Now media are telling that 250k to 400k people/civilians are in East Aleppo. I am highly skeptical of that claim. If Chulov was right in 2014/2015 about 50 civs, where are the news about a huge wave of migration towards rebel-held Aleppo after that? There were none. It was always exodus reported.
    And what I have seen in “opposition” videos from East Aleppo during the last 2 years were a largely empty streets. When the army took control of the district Bani Zaid, I didn’t see civs there, just empty buildings. I won’t wonder if that is quite similar in other rebel-held districts. The people of East Aleppo voted with their feet against the rebels, ISIS and Al Qaeda. Those who are left there seem to be hardly more than “rebels” and friends and family. Rebels have looted all industry and business, so there is nothing to work and live from for civs not directly aligned with rebels in East Aleppo.
    But I understand very well why people would want to say that there are many more civs in East Aleppo. Reasons are plenty. Humanitarian aid is calculated per head, so more people menas more aid. That means those who receive the aid have an incentive to make numbers of people in need larger. I find it interesting that the “local council of (rebel-held districts in) Aleppo city” estimates the number of people there at 400k and he head of the council, Brita Hagi Hasan, said 10 days ago:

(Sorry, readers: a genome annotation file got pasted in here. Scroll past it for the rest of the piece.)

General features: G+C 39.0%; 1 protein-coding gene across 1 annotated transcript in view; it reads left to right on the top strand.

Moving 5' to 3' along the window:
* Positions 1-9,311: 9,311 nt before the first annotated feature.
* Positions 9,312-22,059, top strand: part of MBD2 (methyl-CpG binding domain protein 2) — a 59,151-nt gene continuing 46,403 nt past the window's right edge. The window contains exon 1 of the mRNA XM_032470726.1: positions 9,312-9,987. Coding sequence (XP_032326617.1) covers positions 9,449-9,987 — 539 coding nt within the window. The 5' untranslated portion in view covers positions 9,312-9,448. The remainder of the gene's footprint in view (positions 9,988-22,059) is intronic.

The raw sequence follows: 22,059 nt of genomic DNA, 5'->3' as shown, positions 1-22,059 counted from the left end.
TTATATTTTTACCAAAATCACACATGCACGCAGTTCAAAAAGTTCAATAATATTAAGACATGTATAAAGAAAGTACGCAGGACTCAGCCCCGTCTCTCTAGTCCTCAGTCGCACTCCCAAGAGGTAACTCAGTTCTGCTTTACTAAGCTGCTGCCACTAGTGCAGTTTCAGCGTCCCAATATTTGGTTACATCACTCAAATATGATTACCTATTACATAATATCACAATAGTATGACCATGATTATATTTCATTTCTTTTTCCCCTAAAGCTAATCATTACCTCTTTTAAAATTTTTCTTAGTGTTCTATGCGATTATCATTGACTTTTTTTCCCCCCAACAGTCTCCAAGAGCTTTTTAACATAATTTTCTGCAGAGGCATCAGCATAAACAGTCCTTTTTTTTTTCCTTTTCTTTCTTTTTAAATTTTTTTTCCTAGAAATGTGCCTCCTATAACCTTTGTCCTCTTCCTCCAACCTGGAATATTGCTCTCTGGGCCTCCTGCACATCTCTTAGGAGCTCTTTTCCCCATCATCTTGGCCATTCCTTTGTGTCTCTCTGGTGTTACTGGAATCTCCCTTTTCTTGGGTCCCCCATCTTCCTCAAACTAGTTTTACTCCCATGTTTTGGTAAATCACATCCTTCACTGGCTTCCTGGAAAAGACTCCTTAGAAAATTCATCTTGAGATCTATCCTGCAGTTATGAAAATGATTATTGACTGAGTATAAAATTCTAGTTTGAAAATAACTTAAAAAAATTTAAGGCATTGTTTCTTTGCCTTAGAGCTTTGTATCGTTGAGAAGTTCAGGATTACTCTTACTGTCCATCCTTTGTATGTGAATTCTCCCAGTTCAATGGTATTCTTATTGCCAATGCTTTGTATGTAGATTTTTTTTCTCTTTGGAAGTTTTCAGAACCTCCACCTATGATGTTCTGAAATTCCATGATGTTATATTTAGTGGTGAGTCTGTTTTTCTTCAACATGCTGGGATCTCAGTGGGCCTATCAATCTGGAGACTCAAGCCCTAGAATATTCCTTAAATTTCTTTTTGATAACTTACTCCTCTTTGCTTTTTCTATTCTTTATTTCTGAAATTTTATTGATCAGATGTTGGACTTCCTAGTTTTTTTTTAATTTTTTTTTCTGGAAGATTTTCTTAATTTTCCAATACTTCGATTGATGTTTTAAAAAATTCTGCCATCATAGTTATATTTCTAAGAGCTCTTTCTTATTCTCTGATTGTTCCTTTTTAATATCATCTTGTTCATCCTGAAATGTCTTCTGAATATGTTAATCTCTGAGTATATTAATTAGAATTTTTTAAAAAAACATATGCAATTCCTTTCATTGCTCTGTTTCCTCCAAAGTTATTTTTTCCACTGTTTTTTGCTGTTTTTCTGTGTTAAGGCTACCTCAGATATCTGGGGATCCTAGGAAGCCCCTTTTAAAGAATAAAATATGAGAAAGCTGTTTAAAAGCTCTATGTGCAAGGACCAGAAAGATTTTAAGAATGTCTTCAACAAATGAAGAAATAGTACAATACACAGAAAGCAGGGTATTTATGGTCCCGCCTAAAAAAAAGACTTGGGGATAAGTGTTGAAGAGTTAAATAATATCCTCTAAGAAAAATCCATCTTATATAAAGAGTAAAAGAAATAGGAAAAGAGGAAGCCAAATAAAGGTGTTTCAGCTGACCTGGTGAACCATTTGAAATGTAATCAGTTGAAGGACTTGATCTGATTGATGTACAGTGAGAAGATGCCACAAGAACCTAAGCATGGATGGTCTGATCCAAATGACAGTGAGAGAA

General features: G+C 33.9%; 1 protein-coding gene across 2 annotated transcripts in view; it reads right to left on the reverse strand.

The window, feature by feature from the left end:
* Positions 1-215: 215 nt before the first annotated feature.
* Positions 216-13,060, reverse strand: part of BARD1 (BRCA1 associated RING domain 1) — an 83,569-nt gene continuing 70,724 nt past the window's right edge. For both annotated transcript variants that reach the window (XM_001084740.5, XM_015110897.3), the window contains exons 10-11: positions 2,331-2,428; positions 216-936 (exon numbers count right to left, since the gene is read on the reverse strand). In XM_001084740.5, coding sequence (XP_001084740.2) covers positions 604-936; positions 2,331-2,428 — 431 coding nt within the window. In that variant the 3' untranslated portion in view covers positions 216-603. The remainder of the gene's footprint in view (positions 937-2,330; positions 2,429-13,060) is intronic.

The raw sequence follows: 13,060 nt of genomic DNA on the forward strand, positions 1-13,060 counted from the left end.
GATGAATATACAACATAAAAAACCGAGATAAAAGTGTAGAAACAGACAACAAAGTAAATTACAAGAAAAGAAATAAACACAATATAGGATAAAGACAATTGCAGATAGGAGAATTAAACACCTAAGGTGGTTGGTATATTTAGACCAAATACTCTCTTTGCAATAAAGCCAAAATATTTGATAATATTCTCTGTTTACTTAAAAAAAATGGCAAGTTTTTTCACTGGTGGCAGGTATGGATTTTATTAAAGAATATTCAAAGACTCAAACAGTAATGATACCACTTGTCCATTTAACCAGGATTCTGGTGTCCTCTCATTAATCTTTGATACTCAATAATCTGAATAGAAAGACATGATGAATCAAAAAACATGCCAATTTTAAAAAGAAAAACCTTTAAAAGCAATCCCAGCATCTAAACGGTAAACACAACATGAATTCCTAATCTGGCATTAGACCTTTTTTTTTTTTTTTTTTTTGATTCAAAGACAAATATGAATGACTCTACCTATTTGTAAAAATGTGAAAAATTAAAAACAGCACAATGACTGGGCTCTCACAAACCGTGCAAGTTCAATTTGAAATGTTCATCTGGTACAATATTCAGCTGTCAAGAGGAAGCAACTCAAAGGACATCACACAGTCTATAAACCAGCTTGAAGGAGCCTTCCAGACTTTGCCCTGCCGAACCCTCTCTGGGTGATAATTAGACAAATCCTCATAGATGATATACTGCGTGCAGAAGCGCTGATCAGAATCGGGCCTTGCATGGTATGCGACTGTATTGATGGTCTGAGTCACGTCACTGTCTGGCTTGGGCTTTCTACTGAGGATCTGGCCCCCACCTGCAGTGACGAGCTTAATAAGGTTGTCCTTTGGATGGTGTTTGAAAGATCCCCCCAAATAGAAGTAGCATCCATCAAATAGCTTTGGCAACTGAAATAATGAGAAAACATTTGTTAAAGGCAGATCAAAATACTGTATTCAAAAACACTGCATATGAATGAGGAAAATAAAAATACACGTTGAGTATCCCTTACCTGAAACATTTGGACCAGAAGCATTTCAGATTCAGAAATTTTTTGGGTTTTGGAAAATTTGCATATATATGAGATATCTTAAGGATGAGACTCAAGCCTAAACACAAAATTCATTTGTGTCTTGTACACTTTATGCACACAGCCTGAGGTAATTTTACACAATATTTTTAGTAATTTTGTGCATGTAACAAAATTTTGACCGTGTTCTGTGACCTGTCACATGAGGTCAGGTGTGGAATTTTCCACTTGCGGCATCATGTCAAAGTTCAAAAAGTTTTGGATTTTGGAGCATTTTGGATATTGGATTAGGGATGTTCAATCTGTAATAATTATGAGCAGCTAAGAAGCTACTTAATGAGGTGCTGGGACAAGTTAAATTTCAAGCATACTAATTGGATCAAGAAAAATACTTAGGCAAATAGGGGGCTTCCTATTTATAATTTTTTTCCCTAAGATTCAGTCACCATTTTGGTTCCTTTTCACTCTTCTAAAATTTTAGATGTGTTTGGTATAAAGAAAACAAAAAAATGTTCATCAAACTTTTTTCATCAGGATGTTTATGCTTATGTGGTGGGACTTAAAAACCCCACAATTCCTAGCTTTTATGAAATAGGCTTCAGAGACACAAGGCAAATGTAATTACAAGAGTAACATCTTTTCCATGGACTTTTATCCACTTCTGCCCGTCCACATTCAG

“… We stored food supplies, flour and fuel as per our capacities. We have a stock of food supplies to last us for a certain period that I cannot disclose, but it is reassuring. …”
    Also, other parties may have political interests in spreading numbers of civs in East Aleppo bigger than they really are. Just imagine the common estimated number of civs in East Aleppo would be just 10k. In that case there would be no reason to even discuss the Aleppo situation at length in Geneva or the Security Council anymore. Aleppo would be all but done.
    If I’m right and the real numbers of people in East Aleppo are much smaller than the numbers currently circulating we may soon witness a sudden collapse of all rebel-held East Aleppo, just as surprising as sudden collapse of rebels in Bani Zaid.

  16. Sam Peralta says:

    I found this fascinating. The foreign jihadis in Syria are fighting primarily to achieve personal objectives, while the Syrian ones apparently have some political/social objectives.
    These wars in that sense are not the traditional liberation movements and guerilla movements that we have seen in the past. What are the implications of this kind of nihilism? How do we prevent these people from inflicting harm on our societies?

  17. Ghostship says:

    “Obama/Kerry admitting defeat?”
    Maybe not. Just a guess but maybe they have finally confronted what will come after them and have decided to end the conflict before HRC and her team can come to power. They can’t be too obvious about how they do it as that would be seen as being disloyal to HRC, but turning off the weapons flow to the rebels/terrorists would probably be the least problematic way since most of it is clandestine. Additionally, if Syria is off the table, voters who are terrified enough by HRC’s foreign policy madness to vote Trump might return to the Democratic fold, although there’s always a worry that she might restart this Syrian mischief after she’s elected.